This book reflects on the beginnings of the Cold War down to the specifics of what caused the decisions that were made. Many other historians, especially in past decades, have discussed this crucial point in history with the resolution of events that impacted decisions. It was informative as well as fascinating that Costigliola chose to analyze and decipher even the smallest of details in the personal histories of history’s greatest leaders—Churchill, Stalin, and Roosevelt. FDR’s role and significance is conspicuous, which allows the readers to completely comprehend the seriousness of FDR’s terminal illness and its impact on U.S. policy and action. Roosevelt’s relationship with Stalin is depicted as one better than that of even Roosevelt’s with Churchill. In fact, FDR worked “hard to lay the groundwork for a post-war alliance that included Stalin” and constantly kept in mind the alliance of Three Policemen determining the principles of the post-war world.15 This proves that Roosevelt’s relationship with Churchill was not as strong regardless of the similarities in government, and it is made ever tangible by Roosevelt’s own statement that “he had ‘had a rather hard time with Churchill all the way.’”16 After Truman became president, the change in aura and emotions between the three nations and their respective leaders is clearly observable. The reason why Atlee (Churchill’s successor), Truman, and Stalin were scarcely able to compromise in the time they had left as allies was clear in that bonds did not exist and none were able to exercise Roosevelt’s policy of restraint. Nevertheless, the fraternal feeling created between these three men definitely impacted the decisions they made as well as the concessions and compromises that they were willing to make.
Frank Costigliola truly does believe that the 1940s was a watershed not only in American history but world history. It sets the stage for American policy and action for the remainder of the twentieth century. The beginning of two different wars, where the second of which happens to be against a former ally is clearly a transition period. In fact, Costigliola’s purpose is to find that instant when emotions ran high, when the mood changed, and thus American foreign policy changed altering the course of the post-war plans. He discusses FDR’s expectation for a “long postwar transition during which Americans would have to tolerate spheres of influence” in other parts of the world and in its own hemisphere.17 This is compared to Truman, as FDR’s successor, who is quite obviously less experienced and almost not at all prepared for the decisions he is about to make as he steps into office. Costigliola views America’s policy change as a chance for others to jump and promote their own agenda, which occurs after FDR’s death. He claims that Roosevelt’s construction is broken down within a matter of months by “US diplomats and military and political leaders” who attempt to “personally and morally [satisfy] expressions of anger and frustration” that only heightens tensions.18 Yalta is also viewed as a turning point in Roosevelt’s health, as it takes a turn for the worst part of the sickness that FDR will endure, which parallel’s the nation’s situation. Costigliola has unmistakably unveiled the turning points and transition of every turn in the negotiations during and following World War II, which appropriately qualifies the 1940s a true watershed in American history.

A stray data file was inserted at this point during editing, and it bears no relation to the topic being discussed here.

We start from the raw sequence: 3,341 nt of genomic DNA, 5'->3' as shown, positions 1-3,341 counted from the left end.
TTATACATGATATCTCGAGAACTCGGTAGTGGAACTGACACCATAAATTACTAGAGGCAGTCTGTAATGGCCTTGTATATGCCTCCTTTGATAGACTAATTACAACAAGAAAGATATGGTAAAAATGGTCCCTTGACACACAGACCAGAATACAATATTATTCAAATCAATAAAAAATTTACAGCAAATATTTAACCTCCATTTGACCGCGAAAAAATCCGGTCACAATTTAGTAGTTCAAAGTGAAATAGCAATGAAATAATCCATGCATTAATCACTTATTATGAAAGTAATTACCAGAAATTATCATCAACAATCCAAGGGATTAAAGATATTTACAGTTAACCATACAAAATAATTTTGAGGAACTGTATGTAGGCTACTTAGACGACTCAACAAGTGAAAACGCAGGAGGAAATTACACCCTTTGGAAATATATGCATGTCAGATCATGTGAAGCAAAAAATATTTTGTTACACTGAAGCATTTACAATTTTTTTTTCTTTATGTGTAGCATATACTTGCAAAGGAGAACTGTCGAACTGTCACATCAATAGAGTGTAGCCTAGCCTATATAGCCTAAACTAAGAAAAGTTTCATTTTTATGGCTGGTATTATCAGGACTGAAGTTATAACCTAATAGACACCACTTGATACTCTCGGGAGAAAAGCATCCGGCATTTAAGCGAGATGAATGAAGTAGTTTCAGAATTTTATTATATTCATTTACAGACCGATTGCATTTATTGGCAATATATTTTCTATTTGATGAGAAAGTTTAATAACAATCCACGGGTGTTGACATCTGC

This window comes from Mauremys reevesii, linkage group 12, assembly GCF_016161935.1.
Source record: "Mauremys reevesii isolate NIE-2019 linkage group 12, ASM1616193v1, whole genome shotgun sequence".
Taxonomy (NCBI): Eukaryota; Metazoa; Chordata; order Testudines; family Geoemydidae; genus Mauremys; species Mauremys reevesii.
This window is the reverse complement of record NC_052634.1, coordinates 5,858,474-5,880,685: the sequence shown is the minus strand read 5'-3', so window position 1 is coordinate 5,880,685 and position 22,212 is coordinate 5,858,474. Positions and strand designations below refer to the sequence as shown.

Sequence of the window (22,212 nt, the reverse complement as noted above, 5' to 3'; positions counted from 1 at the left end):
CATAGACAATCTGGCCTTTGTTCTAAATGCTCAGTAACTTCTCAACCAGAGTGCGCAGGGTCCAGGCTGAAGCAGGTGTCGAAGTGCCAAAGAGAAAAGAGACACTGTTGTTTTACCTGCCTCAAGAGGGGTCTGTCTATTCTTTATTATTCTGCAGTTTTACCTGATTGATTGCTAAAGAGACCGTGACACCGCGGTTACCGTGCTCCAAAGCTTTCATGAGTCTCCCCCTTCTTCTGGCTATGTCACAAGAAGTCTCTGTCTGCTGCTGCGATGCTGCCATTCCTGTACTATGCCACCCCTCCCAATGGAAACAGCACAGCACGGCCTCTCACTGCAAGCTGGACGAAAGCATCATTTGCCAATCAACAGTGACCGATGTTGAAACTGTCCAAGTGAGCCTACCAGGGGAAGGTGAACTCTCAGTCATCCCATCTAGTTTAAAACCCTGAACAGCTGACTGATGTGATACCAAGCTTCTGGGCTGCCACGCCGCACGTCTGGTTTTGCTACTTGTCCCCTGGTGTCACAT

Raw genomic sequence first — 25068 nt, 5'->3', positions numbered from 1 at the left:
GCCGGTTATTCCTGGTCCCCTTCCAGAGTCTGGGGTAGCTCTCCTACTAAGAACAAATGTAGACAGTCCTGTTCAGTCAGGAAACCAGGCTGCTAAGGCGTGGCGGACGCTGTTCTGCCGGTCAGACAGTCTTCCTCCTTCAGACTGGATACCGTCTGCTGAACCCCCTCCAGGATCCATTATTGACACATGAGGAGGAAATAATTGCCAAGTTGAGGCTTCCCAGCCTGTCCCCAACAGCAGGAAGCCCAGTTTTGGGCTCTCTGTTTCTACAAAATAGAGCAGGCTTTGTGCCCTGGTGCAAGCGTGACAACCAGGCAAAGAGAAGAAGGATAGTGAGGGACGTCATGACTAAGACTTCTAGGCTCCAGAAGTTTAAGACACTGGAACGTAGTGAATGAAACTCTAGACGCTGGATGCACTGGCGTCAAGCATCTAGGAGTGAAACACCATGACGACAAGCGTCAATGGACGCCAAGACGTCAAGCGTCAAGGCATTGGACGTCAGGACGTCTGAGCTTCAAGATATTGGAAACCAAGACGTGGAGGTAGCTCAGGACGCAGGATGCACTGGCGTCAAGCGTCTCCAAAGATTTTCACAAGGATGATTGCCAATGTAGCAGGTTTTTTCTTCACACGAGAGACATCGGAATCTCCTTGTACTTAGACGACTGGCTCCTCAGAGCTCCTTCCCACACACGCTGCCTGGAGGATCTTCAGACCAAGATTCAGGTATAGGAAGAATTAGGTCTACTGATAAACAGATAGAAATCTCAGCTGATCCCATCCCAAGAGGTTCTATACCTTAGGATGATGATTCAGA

There is no doubt that Roosevelt and his personal alliances and relationships drastically affected diplomatic decisions between the members of the Big Three for as long as he was a part of this alliance. This goes to show just how far, well maintained relationships can lead. And just as clear is it that as Truman stepped into office the situation changed not only at home but abroad with Alee succeeding Churchill. Therefore the Russians, as well as many historians, were convinced that if Roosevelt had still been alive and at full strength, the fate of the world would have been indeterminable because “Roosevelt could lead the world.”19
1. Costigliola, Frank. Roosevelt’s Lost Alliances: How Personal Politics Helped Start the Cold War. Princeton, NJ: Princeton University Press, 2012. 12.
2. Costigliola, Frank. 134.
3. Costigliola, Frank. 139.
4. Costigliola, Frank. 194.
5. Costigliola, Frank. 234.
6. Costigliola, Frank. 365.
7. Costigliola, Frank. 12.
8. Costigliola, Frank. 20.
9. Costigliola, Frank. 311.
10. Costigliola, Frank. 7.
11. Costigliola, Frank. 11.
12. Costigliola, Frank. 11.
13. Dobson, Alan P. The Historian. Delaware, OH: St. Andrews University, .Summer2013, Vol. 75 Issue 2. 339.
14. Costigliola, Frank. 231.
15. Costigliola, Frank. 205.
16. Costigliola, Frank. 200.
17. Costigliola, Frank. 316.
18. Dobson, Alan P. 338. ; Costigliola, Frank. 427.
19. Costigliola, Frank. 428.